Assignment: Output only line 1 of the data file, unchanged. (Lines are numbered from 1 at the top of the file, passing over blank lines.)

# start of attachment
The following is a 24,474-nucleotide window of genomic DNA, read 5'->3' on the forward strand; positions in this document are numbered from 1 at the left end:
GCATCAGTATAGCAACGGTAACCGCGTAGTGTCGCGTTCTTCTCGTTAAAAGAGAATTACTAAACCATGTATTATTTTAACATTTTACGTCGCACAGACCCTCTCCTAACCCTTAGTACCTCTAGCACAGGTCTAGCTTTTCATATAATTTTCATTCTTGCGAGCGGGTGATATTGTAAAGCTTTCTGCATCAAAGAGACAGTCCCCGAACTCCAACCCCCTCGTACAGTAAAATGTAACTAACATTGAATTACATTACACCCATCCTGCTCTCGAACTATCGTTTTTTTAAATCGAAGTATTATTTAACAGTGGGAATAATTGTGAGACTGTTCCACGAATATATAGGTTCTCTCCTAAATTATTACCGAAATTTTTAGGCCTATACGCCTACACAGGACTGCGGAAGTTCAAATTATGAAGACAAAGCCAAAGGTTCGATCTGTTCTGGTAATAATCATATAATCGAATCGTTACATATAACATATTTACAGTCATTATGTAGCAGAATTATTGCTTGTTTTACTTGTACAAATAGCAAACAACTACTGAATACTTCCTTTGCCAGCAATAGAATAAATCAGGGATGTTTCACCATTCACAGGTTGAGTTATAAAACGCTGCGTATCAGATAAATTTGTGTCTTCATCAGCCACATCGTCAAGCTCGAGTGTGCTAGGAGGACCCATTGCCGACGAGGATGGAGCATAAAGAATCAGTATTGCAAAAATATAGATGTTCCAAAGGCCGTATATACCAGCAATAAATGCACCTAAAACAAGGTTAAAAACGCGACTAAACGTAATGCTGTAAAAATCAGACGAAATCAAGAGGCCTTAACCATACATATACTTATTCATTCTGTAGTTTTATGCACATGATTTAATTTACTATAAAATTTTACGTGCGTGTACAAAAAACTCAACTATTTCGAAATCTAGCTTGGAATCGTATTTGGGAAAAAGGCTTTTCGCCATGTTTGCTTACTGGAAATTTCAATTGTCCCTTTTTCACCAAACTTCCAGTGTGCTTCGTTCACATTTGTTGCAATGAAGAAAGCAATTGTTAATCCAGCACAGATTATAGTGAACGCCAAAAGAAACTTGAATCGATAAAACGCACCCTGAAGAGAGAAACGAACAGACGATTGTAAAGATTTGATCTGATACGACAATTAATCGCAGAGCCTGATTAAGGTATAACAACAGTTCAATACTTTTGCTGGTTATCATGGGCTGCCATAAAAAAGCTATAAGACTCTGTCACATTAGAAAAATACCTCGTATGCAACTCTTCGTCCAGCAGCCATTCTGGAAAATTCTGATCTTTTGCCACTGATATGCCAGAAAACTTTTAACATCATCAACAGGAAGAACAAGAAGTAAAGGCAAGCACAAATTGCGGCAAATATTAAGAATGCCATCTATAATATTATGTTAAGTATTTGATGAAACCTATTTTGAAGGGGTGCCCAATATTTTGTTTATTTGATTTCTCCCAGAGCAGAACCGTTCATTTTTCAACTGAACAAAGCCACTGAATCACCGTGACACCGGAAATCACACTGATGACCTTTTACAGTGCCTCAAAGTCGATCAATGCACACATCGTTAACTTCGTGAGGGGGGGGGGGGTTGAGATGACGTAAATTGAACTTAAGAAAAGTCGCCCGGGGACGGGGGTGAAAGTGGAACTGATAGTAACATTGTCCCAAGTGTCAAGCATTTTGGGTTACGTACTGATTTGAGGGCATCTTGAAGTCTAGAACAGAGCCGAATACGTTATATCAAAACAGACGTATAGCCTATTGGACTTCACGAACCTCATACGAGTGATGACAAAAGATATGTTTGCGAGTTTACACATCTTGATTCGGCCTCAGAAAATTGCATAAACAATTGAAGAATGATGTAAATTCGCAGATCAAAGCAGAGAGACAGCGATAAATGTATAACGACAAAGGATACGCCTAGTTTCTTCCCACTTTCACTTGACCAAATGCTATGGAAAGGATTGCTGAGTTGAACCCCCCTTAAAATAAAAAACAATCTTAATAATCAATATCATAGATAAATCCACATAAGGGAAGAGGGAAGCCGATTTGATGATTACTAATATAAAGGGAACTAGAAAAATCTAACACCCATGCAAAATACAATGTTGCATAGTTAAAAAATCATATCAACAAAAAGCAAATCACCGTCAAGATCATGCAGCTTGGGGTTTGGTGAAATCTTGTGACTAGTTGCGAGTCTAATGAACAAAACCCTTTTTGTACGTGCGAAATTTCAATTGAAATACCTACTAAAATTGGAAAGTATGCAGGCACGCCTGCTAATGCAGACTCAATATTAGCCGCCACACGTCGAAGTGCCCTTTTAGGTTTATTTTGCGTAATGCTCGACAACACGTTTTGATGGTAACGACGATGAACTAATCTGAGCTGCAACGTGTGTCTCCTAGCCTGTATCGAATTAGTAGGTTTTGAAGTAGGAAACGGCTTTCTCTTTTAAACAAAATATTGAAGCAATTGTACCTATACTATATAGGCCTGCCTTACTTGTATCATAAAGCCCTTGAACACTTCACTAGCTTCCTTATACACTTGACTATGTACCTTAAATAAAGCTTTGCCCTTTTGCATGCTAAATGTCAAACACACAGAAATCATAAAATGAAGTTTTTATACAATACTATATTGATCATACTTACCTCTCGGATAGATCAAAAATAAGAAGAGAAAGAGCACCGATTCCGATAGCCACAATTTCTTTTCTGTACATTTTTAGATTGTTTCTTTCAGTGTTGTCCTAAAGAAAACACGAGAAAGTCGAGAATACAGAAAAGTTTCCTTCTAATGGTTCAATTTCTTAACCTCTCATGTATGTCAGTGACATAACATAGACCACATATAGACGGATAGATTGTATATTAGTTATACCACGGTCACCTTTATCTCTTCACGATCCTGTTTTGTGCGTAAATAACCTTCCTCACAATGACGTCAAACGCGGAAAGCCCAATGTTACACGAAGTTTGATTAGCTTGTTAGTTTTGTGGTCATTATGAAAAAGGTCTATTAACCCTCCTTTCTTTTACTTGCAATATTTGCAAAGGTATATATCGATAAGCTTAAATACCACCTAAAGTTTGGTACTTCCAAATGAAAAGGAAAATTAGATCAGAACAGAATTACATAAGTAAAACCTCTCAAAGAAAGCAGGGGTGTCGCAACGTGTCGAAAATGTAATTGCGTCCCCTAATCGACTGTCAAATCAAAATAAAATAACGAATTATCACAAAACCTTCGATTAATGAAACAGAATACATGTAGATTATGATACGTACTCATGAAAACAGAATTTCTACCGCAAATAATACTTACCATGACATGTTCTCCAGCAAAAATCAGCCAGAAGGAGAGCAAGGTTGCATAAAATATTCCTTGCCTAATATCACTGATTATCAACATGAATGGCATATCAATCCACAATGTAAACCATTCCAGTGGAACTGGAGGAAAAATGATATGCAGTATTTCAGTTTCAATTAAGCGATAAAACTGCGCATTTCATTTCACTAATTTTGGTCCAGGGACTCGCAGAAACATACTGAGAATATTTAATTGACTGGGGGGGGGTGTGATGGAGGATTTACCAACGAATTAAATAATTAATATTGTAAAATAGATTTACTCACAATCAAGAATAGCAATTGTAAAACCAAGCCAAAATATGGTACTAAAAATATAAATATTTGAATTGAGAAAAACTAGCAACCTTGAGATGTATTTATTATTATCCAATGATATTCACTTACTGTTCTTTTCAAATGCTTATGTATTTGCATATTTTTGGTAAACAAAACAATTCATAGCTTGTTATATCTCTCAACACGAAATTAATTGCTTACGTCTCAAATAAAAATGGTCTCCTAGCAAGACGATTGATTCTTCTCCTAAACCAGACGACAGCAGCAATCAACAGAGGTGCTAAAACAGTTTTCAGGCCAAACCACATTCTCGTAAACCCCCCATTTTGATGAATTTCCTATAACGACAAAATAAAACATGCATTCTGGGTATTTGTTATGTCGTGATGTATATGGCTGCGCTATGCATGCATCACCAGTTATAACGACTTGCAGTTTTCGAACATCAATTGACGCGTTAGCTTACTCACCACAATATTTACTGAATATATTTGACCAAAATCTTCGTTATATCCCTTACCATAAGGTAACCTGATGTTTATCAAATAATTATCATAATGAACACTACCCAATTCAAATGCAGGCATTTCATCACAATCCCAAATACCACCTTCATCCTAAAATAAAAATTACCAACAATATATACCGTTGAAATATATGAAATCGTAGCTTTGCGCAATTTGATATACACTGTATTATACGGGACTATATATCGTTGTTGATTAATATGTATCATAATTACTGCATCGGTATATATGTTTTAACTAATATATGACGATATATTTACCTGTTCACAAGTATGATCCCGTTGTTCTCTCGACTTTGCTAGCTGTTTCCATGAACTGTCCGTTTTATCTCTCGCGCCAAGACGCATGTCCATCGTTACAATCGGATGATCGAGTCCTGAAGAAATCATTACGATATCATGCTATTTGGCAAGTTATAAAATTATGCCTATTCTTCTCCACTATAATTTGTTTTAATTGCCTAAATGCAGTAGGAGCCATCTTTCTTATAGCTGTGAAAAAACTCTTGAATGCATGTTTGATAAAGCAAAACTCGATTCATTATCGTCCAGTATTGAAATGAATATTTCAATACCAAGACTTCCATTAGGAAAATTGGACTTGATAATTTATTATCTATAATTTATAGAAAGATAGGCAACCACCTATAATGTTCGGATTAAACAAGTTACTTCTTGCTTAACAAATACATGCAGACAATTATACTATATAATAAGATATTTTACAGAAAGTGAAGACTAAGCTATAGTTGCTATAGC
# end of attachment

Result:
The following is a 24,474-nucleotide window of genomic DNA, read 5'->3' on the forward strand; positions in this document are numbered from 1 at the left end: